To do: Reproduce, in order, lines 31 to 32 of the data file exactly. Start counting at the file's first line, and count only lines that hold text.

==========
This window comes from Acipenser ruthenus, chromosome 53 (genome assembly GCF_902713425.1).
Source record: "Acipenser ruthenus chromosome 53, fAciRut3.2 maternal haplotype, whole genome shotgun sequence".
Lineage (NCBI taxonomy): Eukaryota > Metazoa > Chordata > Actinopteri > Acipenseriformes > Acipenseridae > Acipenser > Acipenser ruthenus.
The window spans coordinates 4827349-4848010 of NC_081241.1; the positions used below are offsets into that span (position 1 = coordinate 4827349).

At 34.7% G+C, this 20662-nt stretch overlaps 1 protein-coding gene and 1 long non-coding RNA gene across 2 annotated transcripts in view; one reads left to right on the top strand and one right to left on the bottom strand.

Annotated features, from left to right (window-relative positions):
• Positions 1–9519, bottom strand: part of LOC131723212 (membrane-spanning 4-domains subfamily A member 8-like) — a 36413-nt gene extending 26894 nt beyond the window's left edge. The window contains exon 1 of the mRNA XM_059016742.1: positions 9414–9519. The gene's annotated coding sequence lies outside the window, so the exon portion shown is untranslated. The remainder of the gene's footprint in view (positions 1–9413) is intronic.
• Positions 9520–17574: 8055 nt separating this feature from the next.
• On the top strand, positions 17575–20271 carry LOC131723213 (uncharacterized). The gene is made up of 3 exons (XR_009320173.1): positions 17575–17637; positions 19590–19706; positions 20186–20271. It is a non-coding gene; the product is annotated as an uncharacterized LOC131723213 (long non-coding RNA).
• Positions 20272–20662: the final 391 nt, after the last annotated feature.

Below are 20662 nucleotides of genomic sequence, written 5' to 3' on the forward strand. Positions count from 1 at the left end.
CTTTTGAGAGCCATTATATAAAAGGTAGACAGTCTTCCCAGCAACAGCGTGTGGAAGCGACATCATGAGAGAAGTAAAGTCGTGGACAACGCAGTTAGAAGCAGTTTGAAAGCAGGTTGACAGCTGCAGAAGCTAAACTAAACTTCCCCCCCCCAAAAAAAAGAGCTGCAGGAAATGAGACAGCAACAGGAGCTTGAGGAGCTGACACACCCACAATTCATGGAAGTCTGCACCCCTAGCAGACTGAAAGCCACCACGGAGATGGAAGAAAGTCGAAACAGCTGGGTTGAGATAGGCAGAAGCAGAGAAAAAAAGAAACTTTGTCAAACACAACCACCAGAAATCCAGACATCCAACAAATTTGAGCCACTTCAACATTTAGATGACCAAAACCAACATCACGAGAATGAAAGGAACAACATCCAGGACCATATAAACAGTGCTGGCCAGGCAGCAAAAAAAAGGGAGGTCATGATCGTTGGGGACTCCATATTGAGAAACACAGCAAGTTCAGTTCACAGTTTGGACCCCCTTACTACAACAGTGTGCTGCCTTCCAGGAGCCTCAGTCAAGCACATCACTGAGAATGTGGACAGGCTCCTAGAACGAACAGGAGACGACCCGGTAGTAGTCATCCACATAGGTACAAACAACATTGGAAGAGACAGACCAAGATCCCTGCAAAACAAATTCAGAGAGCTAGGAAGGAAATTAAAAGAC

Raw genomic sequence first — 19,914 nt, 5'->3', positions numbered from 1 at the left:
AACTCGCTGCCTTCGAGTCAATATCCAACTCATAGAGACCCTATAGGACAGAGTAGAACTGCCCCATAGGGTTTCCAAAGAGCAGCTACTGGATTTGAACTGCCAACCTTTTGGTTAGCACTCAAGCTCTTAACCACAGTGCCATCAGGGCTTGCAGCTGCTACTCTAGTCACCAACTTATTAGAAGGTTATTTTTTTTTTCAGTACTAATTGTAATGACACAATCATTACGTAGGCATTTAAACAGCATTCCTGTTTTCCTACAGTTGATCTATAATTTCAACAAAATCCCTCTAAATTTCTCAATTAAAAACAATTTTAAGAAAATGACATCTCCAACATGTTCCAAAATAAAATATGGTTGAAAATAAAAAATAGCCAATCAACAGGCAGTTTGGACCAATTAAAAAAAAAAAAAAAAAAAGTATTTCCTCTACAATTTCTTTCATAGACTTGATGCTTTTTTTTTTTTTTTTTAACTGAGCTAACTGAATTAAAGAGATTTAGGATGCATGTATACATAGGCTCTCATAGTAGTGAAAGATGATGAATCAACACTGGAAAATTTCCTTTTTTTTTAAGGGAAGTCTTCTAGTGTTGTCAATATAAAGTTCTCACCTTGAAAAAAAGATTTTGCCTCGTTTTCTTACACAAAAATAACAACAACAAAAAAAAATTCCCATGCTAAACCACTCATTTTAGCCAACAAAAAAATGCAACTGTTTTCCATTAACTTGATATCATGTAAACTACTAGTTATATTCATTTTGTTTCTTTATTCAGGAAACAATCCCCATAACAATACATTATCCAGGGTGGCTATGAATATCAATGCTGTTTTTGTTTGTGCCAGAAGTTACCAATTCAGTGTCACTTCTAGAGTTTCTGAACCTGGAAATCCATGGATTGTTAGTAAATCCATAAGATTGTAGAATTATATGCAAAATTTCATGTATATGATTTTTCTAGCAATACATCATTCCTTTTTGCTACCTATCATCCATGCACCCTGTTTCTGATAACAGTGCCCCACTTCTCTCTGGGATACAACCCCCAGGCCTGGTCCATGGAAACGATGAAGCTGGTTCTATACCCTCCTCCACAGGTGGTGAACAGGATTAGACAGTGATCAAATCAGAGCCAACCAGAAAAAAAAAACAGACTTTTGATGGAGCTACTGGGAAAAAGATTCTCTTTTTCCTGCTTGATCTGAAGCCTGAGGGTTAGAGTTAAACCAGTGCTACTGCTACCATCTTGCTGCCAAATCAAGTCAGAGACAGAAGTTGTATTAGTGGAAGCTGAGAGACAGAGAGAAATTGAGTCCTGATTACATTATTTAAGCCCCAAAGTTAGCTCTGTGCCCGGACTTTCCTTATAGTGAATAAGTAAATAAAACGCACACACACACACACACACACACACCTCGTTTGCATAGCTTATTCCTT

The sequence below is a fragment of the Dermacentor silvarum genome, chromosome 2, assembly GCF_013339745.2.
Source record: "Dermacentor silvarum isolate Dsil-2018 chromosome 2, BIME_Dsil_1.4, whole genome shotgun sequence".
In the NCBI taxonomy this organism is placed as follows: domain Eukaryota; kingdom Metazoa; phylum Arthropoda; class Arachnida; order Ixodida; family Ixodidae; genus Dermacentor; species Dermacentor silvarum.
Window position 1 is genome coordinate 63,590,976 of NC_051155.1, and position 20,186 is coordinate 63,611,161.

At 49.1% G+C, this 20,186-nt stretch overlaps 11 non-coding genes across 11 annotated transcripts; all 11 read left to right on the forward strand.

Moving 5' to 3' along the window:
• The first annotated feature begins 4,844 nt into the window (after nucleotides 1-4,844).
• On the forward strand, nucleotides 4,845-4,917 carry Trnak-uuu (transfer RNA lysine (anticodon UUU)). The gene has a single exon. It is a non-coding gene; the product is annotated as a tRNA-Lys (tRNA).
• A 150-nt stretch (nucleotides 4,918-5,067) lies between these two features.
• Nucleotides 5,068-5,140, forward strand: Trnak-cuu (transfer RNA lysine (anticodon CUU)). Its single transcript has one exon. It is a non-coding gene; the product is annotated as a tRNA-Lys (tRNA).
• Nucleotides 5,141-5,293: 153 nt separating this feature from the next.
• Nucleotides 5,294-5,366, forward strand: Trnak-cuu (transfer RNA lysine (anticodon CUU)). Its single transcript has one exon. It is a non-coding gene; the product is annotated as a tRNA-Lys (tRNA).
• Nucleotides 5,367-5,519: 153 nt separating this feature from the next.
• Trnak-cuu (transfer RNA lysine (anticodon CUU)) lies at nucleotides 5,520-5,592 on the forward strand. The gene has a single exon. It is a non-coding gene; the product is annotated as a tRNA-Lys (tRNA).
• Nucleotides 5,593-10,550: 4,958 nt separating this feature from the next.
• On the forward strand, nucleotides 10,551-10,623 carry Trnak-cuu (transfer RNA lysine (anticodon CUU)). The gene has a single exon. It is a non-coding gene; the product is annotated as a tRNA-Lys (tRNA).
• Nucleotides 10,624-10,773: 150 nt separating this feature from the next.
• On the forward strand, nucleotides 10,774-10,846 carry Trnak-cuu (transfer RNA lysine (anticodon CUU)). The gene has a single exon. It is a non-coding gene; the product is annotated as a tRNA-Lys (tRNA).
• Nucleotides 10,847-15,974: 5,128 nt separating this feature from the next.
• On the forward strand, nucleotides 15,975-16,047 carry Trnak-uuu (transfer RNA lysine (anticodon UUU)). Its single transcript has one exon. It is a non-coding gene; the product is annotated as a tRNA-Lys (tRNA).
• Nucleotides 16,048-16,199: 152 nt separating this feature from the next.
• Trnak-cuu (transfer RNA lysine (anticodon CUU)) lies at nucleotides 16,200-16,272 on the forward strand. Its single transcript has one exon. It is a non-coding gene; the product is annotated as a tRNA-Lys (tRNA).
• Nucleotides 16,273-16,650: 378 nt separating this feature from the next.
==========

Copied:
• Nucleotides 10,624-10,773: 150 nt separating this feature from the next.
• On the forward strand, nucleotides 10,774-10,846 carry Trnak-cuu (transfer RNA lysine (anticodon CUU)). The gene has a single exon. It is a non-coding gene; the product is annotated as a tRNA-Lys (tRNA).